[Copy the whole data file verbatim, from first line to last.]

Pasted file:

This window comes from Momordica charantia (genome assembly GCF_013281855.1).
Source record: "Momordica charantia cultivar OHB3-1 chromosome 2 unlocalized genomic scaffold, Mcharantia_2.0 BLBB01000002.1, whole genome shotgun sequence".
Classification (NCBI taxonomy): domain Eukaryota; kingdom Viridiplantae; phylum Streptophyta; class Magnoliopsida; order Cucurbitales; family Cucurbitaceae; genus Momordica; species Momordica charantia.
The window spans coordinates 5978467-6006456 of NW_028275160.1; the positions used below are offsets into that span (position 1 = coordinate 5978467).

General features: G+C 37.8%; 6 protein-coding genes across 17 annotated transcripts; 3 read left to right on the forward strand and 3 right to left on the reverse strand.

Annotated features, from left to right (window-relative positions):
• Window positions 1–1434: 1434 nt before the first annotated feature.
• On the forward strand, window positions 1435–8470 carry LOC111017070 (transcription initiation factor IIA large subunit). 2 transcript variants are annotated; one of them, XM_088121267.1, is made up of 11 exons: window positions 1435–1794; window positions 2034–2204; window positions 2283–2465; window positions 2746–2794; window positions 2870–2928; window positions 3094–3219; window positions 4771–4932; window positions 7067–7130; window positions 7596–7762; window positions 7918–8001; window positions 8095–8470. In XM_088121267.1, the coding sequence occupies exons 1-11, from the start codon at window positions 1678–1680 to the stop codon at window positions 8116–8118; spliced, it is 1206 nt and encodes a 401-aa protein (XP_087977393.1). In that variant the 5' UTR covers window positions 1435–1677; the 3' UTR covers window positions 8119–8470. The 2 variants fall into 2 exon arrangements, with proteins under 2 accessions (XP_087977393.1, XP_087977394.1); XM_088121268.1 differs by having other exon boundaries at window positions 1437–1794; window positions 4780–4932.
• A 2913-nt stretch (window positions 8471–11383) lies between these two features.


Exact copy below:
This window comes from Momordica charantia (genome assembly GCF_013281855.1).
Source record: "Momordica charantia cultivar OHB3-1 chromosome 2 unlocalized genomic scaffold, Mcharantia_2.0 BLBB01000002.1, whole genome shotgun sequence".
Classification (NCBI taxonomy): domain Eukaryota; kingdom Viridiplantae; phylum Streptophyta; class Magnoliopsida; order Cucurbitales; family Cucurbitaceae; genus Momordica; species Momordica charantia.
The window spans coordinates 5978467-6006456 of NW_028275160.1; the positions used below are offsets into that span (position 1 = coordinate 5978467).

General features: G+C 37.8%; 6 protein-coding genes across 17 annotated transcripts; 3 read left to right on the forward strand and 3 right to left on the reverse strand.

Annotated features, from left to right (window-relative positions):
• Window positions 1–1434: 1434 nt before the first annotated feature.
• On the forward strand, window positions 1435–8470 carry LOC111017070 (transcription initiation factor IIA large subunit). 2 transcript variants are annotated; one of them, XM_088121267.1, is made up of 11 exons: window positions 1435–1794; window positions 2034–2204; window positions 2283–2465; window positions 2746–2794; window positions 2870–2928; window positions 3094–3219; window positions 4771–4932; window positions 7067–7130; window positions 7596–7762; window positions 7918–8001; window positions 8095–8470. In XM_088121267.1, the coding sequence occupies exons 1-11, from the start codon at window positions 1678–1680 to the stop codon at window positions 8116–8118; spliced, it is 1206 nt and encodes a 401-aa protein (XP_087977393.1). In that variant the 5' UTR covers window positions 1435–1677; the 3' UTR covers window positions 8119–8470. The 2 variants fall into 2 exon arrangements, with proteins under 2 accessions (XP_087977393.1, XP_087977394.1); XM_088121268.1 differs by having other exon boundaries at window positions 1437–1794; window positions 4780–4932.
• A 2913-nt stretch (window positions 8471–11383) lies between these two features.